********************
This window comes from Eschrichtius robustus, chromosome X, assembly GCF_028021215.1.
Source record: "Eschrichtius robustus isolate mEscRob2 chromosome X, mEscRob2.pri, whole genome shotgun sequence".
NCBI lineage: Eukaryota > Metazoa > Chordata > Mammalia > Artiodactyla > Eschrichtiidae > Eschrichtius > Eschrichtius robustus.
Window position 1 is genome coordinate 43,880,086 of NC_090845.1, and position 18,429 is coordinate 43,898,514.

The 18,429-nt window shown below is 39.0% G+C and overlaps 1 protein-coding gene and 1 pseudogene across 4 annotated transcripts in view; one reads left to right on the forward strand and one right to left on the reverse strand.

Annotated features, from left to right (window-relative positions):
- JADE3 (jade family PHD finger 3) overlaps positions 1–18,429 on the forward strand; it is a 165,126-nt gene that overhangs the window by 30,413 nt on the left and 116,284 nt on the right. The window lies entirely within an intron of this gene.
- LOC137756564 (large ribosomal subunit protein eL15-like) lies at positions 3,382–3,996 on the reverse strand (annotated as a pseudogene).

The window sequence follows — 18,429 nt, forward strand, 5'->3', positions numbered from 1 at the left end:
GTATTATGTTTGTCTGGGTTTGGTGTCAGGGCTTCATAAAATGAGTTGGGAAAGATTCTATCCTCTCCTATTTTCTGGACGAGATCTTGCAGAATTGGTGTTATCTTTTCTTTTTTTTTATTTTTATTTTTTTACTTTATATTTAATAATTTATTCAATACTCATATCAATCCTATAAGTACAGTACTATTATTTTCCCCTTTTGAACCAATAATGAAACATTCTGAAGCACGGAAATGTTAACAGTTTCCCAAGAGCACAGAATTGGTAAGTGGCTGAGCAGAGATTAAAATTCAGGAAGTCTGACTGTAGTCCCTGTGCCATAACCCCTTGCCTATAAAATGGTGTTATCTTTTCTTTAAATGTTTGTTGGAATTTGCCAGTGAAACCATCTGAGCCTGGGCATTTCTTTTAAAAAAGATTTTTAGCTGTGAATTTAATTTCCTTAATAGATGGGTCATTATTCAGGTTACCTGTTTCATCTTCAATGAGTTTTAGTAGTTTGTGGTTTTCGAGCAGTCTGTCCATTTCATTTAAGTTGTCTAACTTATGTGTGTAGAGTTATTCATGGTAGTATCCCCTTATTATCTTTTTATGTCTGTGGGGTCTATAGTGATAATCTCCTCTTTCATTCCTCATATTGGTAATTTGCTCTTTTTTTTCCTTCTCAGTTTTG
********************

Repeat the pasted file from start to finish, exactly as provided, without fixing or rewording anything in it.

This window comes from Eschrichtius robustus, chromosome X, assembly GCF_028021215.1.
Source record: "Eschrichtius robustus isolate mEscRob2 chromosome X, mEscRob2.pri, whole genome shotgun sequence".
NCBI lineage: Eukaryota > Metazoa > Chordata > Mammalia > Artiodactyla > Eschrichtiidae > Eschrichtius > Eschrichtius robustus.
Window position 1 is genome coordinate 43,880,086 of NC_090845.1, and position 18,429 is coordinate 43,898,514.

The 18,429-nt window shown below is 39.0% G+C and overlaps 1 protein-coding gene and 1 pseudogene across 4 annotated transcripts in view; one reads left to right on the forward strand and one right to left on the reverse strand.

Annotated features, from left to right (window-relative positions):
- JADE3 (jade family PHD finger 3) overlaps positions 1–18,429 on the forward strand; it is a 165,126-nt gene that overhangs the window by 30,413 nt on the left and 116,284 nt on the right. The window lies entirely within an intron of this gene.
- LOC137756564 (large ribosomal subunit protein eL15-like) lies at positions 3,382–3,996 on the reverse strand (annotated as a pseudogene).

The window sequence follows — 18,429 nt, forward strand, 5'->3', positions numbered from 1 at the left end:
GTATTATGTTTGTCTGGGTTTGGTGTCAGGGCTTCATAAAATGAGTTGGGAAAGATTCTATCCTCTCCTATTTTCTGGACGAGATCTTGCAGAATTGGTGTTATCTTTTCTTTTTTTTTATTTTTATTTTTTTACTTTATATTTAATAATTTATTCAATACTCATATCAATCCTATAAGTACAGTACTATTATTTTCCCCTTTTGAACCAATAATGAAACATTCTGAAGCACGGAAATGTTAACAGTTTCCCAAGAGCACAGAATTGGTAAGTGGCTGAGCAGAGATTAAAATTCAGGAAGTCTGACTGTAGTCCCTGTGCCATAACCCCTTGCCTATAAAATGGTGTTATCTTTTCTTTAAATGTTTGTTGGAATTTGCCAGTGAAACCATCTGAGCCTGGGCATTTCTTTTAAAAAAGATTTTTAGCTGTGAATTTAATTTCCTTAATAGATGGGTCATTATTCAGGTTACCTGTTTCATCTTCAATGAGTTTTAGTAGTTTGTGGTTTTCGAGCAGTCTGTCCATTTCATTTAAGTTGTCTAACTTATGTGTGTAGAGTTATTCATGGTAGTATCCCCTTATTATCTTTTTATGTCTGTGGGGTCTATAGTGATAATCTCCTCTTTCATTCCTCATATTGGTAATTTGCTCTTTTTTTTCCTTCTCAGTTTTG